5. At this point, the lentil mixture should be cool enough to handle. Using your hands, form either small balls, or small torpedo-shaped logs. Let these rest in the refrigerator until cold.

Serve on top of lettuce leaves with lemon wedges on the side.

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43 Comments

  1. brie

    This recipe looks fantastic and delicious! before I even commented I just had to forward this to one of my closest friends who doesn’t eat meat and is now on a gluten free dairy free diet for health reasons. I think she will love this (and I am secretly hoping make it to share some with me 🙂 !!).
    Love the posts…keep them coming PLEASE!!!

    • Thanks, Brie! I didn’t even think about the gluten-free aspect, but you are so right: this is a great gluten-free recipe! Thanks for all of your wonderful support. You are awesome!

  2. These do look like tasty fridge snacks, and like good party food. These also look like virtuous hangover food, i.e., when you just can’t face bacon. 🙂

    • Lentils are super easy to conquer! I think that the only fear (and I have this hesitation with dried beans too) is that there might be a small stone in the pile. But a quick visual check usually catches everything.

  3. Those look really good, Daisy! I need to learn more about Turkish food. My knowledge extends not much further than böreks bought at French markets (which were yummy, I must say, though Steve ruined a brand new shirt from dribbling meat juices from one down his chest). It’s funny, our blog gets a lot of hits from Turkey because we long ago posted a Turkish meat pie recipe from a Claudia Roden cookbook.

  4. Looks easy and delicious. Healthy isn’t a bad attribute either! How are they with yogurt as a dipping sauce (wrapped in lettuce, of course!)? I agree that raw meat is not a good idea unless you are grinding the meat yourself.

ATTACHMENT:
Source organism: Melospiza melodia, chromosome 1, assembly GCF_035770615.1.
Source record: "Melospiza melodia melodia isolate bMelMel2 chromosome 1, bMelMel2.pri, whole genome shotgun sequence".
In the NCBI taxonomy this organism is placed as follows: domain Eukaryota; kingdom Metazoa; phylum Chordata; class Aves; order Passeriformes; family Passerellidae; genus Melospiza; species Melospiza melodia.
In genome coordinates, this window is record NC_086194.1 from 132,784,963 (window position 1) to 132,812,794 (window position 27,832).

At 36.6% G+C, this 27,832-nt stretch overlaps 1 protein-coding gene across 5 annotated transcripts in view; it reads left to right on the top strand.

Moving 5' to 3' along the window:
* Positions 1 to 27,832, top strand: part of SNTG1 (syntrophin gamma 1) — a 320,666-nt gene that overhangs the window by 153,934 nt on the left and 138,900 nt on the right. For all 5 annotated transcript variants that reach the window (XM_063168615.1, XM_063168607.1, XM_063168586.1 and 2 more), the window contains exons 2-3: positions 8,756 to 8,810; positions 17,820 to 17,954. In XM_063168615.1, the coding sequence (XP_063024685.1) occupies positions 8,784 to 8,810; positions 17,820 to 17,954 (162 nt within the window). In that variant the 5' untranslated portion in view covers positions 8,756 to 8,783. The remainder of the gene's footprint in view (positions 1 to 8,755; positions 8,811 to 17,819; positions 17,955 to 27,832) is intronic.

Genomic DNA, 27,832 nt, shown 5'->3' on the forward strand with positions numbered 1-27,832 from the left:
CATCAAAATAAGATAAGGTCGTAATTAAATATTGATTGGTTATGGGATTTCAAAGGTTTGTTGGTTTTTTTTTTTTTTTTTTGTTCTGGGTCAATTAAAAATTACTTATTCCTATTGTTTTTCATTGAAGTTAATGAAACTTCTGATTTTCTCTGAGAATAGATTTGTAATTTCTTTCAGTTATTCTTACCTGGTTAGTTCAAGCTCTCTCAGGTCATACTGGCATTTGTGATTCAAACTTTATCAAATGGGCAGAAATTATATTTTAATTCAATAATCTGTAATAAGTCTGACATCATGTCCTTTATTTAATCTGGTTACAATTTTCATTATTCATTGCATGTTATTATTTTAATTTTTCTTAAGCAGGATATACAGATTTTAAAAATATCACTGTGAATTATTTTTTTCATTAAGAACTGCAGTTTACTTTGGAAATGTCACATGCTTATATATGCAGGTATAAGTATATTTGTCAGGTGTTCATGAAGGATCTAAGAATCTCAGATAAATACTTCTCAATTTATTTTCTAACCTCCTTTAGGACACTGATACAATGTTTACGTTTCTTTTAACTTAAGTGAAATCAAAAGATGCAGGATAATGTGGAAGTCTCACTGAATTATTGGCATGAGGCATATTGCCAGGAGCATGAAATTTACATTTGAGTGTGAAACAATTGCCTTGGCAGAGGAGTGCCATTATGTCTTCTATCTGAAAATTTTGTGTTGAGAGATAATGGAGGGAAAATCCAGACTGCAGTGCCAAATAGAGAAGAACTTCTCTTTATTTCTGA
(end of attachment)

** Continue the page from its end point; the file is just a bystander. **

5. How did I miss this post? It never showed up in my blog reader. Argh! WP!!! I’ve eaten something like this before. It seems to be a good alternative to meat. Isn’t this the second post in which you have used red lentils? I need to look for some at the supermarket. I’ve only seen green/ brown colored lentils. Red lentils sound rather exotic and tasty. I think I’ll pass on the raw meat balls for health safety reasons. Carpaccio is about as far as I’ll venture.

  6. I have never had any turkish food but have seen it on showcased on several travel shows. It sounds interesting and good.

    • It’s so fascinating! I went to Istanbul a few years back and ate myself silly. I think that at any given moment, I had either some Turkish delight, or a filo dough cheese thing hanging out of my mouth. Turkish food is like this fabulous mish-mash of Mediterranean food, Ottoman opulence, and nomadic tradition. Delicious!

  7. I spent one crazy day in Istanbul, Daisy, and have always wanted to go back for a longer stay. All that gorgeous food. And the apple tea was soooooo good. I am going to make these little morsels for a craft circle I’m going to tomorrow night. Just perfect in a place with such a high vego population (Byron Bay) and so pretty. I’m sure they’ll be a hit!

    Plus I am excited because our flood water is down and I shall be able to get to the shops AND the Post Office today. Hooray! Much love to you xx